Unmanned aerial systems (UASs), more commonly known as drones, have made huge technological strides in the past decade. From military applications, both as surveillance and weapons platforms, to consumer toys, and finally as enterprise tools, drones have gone from being a weekend hobby for a few dedicated enthusiasts to a fast-growing and rapidly evolving multi-billion dollar market. Some estimates predict $12 billion in sales by 2021, with a CAGR of 7.6% (Business Insider).
With all of the negative media coverage given to consumer drones, it is tempting to write-off the entire market as nothing more than expensive toys for adults and children alike. However, this seriously undervalues the extremely complex sensors, computing systems, and relevant IoT capabilities of enterprise-grade drones.
In this short series of articles, we will focus on enterprise-grade drones and drone applications, where aerial systems cost approximately USD5,000 to USD50,000. In part 1 of this series, we discuss how these types of drones are being leveraged in novel ways.
There are myriad use cases for enterprise-grade drones. Below, we discuss 4 relevant use cases.
Agriculture use case. Drones are seeing widespread adoption in the agricultural sector, especially with the advent of lower cost and lightweight near-infrared cameras. These solutions help maximize the health of agricultural projects, thereby, increasing agriculture profitability. By utilizing normalized difference vegetation indexing (NDVI) measurements of vegetation, a drone can leverage flight planning automation to automatically fly and map hundreds of acres of crop fields, building developments, or farmland on a single battery charge. While aerial surveying is certainly not new to the agricultural sector, the cost and ease of drone automation and surveying, rapid data processing, and access to dashboards and visualizations, enables near real-time insight into the health of agricultural projects.
Inspection and surveying use case. Enterprise drones can allow enterprises and service providers to greatly improve the way companies access high resolution and high accuracy digital sitemaps. One of the biggest beneficiary technologies for inspection and surveying is photogrammetry, which captures a sequence of typically downward-facing and oblique angle photograph to make precise measurements of objects or points. By combining high-bandwidth remote internet access, GPU/CPU-rich public-cloud services, and in many cases consumer-grade on-board drone cameras, UAS platforms are able to produce millimeter-accurate maps with quick turnarounds. Several vendors have even productized this process, offering photogrammetry-as-a-service and automating the process of flight planning, photo sharing, and model creation. These service and technology improvements allow enterprises and service providers to quickly and accurately map even rapidly changing environments.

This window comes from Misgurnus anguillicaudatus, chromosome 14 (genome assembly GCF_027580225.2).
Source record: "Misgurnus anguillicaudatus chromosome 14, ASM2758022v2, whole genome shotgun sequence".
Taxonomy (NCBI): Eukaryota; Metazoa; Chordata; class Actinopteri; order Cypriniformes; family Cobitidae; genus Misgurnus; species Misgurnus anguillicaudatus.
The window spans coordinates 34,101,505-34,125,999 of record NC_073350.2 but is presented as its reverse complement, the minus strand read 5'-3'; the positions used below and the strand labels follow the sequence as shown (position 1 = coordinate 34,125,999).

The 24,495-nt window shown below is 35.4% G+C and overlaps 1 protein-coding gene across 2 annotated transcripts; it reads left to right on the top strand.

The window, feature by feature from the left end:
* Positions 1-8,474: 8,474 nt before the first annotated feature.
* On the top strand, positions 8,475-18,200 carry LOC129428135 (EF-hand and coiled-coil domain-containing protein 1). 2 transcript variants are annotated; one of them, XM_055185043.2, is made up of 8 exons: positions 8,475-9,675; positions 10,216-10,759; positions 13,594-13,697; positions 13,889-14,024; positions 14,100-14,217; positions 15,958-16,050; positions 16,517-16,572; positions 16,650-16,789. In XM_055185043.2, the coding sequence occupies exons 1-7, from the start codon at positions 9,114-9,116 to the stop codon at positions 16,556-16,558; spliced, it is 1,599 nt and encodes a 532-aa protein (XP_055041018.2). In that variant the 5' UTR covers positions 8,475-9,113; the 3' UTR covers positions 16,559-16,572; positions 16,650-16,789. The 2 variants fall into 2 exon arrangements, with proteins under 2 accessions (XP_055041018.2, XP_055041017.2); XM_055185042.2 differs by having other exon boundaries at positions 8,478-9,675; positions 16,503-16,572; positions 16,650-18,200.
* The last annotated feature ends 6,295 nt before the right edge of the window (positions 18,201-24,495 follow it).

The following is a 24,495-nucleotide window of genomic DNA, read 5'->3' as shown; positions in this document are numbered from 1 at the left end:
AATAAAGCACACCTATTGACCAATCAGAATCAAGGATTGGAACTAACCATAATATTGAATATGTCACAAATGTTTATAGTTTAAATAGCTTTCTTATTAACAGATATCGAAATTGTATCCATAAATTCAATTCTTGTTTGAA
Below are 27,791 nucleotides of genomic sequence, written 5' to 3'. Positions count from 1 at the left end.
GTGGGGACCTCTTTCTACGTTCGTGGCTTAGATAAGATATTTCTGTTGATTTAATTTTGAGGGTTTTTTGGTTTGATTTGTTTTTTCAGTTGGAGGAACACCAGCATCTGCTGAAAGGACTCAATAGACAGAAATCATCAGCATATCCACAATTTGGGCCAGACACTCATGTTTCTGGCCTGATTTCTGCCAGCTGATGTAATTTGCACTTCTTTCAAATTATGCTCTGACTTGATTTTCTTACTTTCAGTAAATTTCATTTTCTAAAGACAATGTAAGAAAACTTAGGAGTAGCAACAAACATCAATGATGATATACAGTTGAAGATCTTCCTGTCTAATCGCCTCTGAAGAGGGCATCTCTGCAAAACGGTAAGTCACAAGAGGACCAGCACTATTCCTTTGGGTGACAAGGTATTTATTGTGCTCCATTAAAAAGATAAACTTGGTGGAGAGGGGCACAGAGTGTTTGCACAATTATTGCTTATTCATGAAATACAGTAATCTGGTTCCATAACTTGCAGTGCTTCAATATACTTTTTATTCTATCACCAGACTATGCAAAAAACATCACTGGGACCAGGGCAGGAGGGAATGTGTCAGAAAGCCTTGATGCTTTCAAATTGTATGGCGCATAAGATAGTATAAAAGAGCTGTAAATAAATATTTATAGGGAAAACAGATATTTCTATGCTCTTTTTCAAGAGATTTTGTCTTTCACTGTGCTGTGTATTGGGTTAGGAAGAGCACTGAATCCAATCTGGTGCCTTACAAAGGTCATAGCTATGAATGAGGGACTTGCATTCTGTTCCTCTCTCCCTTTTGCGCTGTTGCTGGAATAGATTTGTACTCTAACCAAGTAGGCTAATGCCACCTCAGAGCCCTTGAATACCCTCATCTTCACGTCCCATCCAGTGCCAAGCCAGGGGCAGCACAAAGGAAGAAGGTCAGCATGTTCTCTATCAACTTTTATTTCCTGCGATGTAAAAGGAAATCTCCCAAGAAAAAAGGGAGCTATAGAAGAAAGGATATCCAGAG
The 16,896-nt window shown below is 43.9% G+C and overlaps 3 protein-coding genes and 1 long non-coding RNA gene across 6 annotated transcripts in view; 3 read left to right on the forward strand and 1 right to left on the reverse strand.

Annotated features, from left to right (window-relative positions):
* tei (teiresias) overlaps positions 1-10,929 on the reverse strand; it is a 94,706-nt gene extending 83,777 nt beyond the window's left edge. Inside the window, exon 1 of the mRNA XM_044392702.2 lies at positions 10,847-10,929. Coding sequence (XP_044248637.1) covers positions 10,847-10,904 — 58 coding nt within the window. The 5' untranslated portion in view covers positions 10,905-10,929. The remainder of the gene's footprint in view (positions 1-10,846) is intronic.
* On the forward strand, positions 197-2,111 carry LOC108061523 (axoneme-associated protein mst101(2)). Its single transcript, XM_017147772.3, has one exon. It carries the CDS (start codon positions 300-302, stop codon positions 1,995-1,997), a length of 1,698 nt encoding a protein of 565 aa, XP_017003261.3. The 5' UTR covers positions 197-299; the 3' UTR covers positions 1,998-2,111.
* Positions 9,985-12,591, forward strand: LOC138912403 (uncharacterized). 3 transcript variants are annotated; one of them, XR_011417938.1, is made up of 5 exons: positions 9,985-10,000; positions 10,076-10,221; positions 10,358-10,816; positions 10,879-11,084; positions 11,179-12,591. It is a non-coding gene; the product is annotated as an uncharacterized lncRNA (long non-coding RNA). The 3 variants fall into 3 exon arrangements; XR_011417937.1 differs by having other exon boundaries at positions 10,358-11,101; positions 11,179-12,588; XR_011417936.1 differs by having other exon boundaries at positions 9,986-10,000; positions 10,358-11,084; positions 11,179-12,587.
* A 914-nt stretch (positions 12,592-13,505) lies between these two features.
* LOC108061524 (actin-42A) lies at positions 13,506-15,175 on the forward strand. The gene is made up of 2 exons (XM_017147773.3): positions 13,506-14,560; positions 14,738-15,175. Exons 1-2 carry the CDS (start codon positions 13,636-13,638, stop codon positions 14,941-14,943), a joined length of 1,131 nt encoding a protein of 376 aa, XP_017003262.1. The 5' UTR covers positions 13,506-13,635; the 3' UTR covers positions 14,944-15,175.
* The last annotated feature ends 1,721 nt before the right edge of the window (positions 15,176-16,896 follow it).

Stockpile analysis use case. Stockpile analysis, typically performed in conjunction with machine-learning algorithms, opens new capabilities for enterprises. By providing machine learning and AI services with aerial data, enterprises are able to survey, identify, and quantify specific objects within aerial images. Such tools can be used to provide daily counts of containers in a shipping dock, numbers of vehicles on a lot, or volume of raw materials on a mining or manufacturing site. In addition to being more cost effective than a helicopter or fixed-wing manned aircraft, many drone-based solution leverage cloud connectivity and cloud processing to provide near real-time visualization and analysis.
Public safety use case. Enterprise-grade drone usage for public safety continues to increase. Several features of drones including the low cost of UASs and flight planning and deployment automation make their use in public safety appealing. Public safety organization can simultaneously use up to hundreds of drones for a variety of public safety applications including rescue and recovery, border and customs enforcement, and natural disaster and fire monitoring. Today, many of these tasks are executed using manned aircraft. However, when public safety organizations rely on manned aircraft for these tasks, the operational costs are quite high due to strict communications, flight planning, and airspace requirements. While it is true that drones also require a large amount of planning and airspace awareness, a fleet of drones can be controlled and operated entirely by autonomous systems for flight planning, flight operations, take-off, landing, and refueling. Combined with advancements to modern imaging systems such as lightweight combination visible-light/forward-looking infrared (FLIR) cameras, these advancements in automation allow a drone-based public safety solution to be much lower cost and lower risk than traditional manned aircraft.
All of these various enterprise applications leverage drones in different ways to achieve different outcomes, but each requires integration between aerial systems, in-cloud computing resources, and typically other ground-based sensor and operator systems. This makes UAS platforms an excellent real-world application of IoT technologies.
In part 2 of this series, MachNation will discuss how IoT technology is applied within the aerial domain.